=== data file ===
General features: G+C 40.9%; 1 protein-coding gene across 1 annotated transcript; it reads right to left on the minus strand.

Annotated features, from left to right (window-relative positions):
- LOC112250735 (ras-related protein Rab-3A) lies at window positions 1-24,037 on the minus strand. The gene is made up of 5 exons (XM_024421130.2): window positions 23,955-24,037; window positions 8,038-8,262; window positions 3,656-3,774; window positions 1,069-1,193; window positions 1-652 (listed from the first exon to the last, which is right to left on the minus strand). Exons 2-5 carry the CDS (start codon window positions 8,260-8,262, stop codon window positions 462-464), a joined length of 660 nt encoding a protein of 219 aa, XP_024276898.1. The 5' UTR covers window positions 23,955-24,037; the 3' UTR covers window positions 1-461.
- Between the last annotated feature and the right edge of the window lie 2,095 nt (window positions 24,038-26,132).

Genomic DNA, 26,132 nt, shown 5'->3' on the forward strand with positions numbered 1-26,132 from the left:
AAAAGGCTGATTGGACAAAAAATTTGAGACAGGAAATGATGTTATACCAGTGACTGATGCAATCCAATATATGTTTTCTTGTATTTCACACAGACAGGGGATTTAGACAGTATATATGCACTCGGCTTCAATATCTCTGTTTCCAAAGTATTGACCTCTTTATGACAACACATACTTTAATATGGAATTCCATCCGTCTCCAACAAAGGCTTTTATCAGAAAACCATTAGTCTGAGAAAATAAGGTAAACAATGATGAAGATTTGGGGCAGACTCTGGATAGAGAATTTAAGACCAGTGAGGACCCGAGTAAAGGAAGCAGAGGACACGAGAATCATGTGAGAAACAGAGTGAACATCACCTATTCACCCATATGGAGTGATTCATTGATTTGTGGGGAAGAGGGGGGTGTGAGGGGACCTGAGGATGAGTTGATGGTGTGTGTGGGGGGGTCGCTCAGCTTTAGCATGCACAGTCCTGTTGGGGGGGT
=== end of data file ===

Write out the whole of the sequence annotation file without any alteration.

General features: G+C 40.9%; 1 protein-coding gene across 1 annotated transcript; it reads right to left on the minus strand.

Annotated features, from left to right (window-relative positions):
- LOC112250735 (ras-related protein Rab-3A) lies at window positions 1-24,037 on the minus strand. The gene is made up of 5 exons (XM_024421130.2): window positions 23,955-24,037; window positions 8,038-8,262; window positions 3,656-3,774; window positions 1,069-1,193; window positions 1-652 (listed from the first exon to the last, which is right to left on the minus strand). Exons 2-5 carry the CDS (start codon window positions 8,260-8,262, stop codon window positions 462-464), a joined length of 660 nt encoding a protein of 219 aa, XP_024276898.1. The 5' UTR covers window positions 23,955-24,037; the 3' UTR covers window positions 1-461.
- Between the last annotated feature and the right edge of the window lie 2,095 nt (window positions 24,038-26,132).

Genomic DNA, 26,132 nt, shown 5'->3' on the forward strand with positions numbered 1-26,132 from the left:
AAAAGGCTGATTGGACAAAAAATTTGAGACAGGAAATGATGTTATACCAGTGACTGATGCAATCCAATATATGTTTTCTTGTATTTCACACAGACAGGGGATTTAGACAGTATATATGCACTCGGCTTCAATATCTCTGTTTCCAAAGTATTGACCTCTTTATGACAACACATACTTTAATATGGAATTCCATCCGTCTCCAACAAAGGCTTTTATCAGAAAACCATTAGTCTGAGAAAATAAGGTAAACAATGATGAAGATTTGGGGCAGACTCTGGATAGAGAATTTAAGACCAGTGAGGACCCGAGTAAAGGAAGCAGAGGACACGAGAATCATGTGAGAAACAGAGTGAACATCACCTATTCACCCATATGGAGTGATTCATTGATTTGTGGGGAAGAGGGGGGTGTGAGGGGACCTGAGGATGAGTTGATGGTGTGTGTGGGGGGGTCGCTCAGCTTTAGCATGCACAGTCCTGTTGGGGGGGT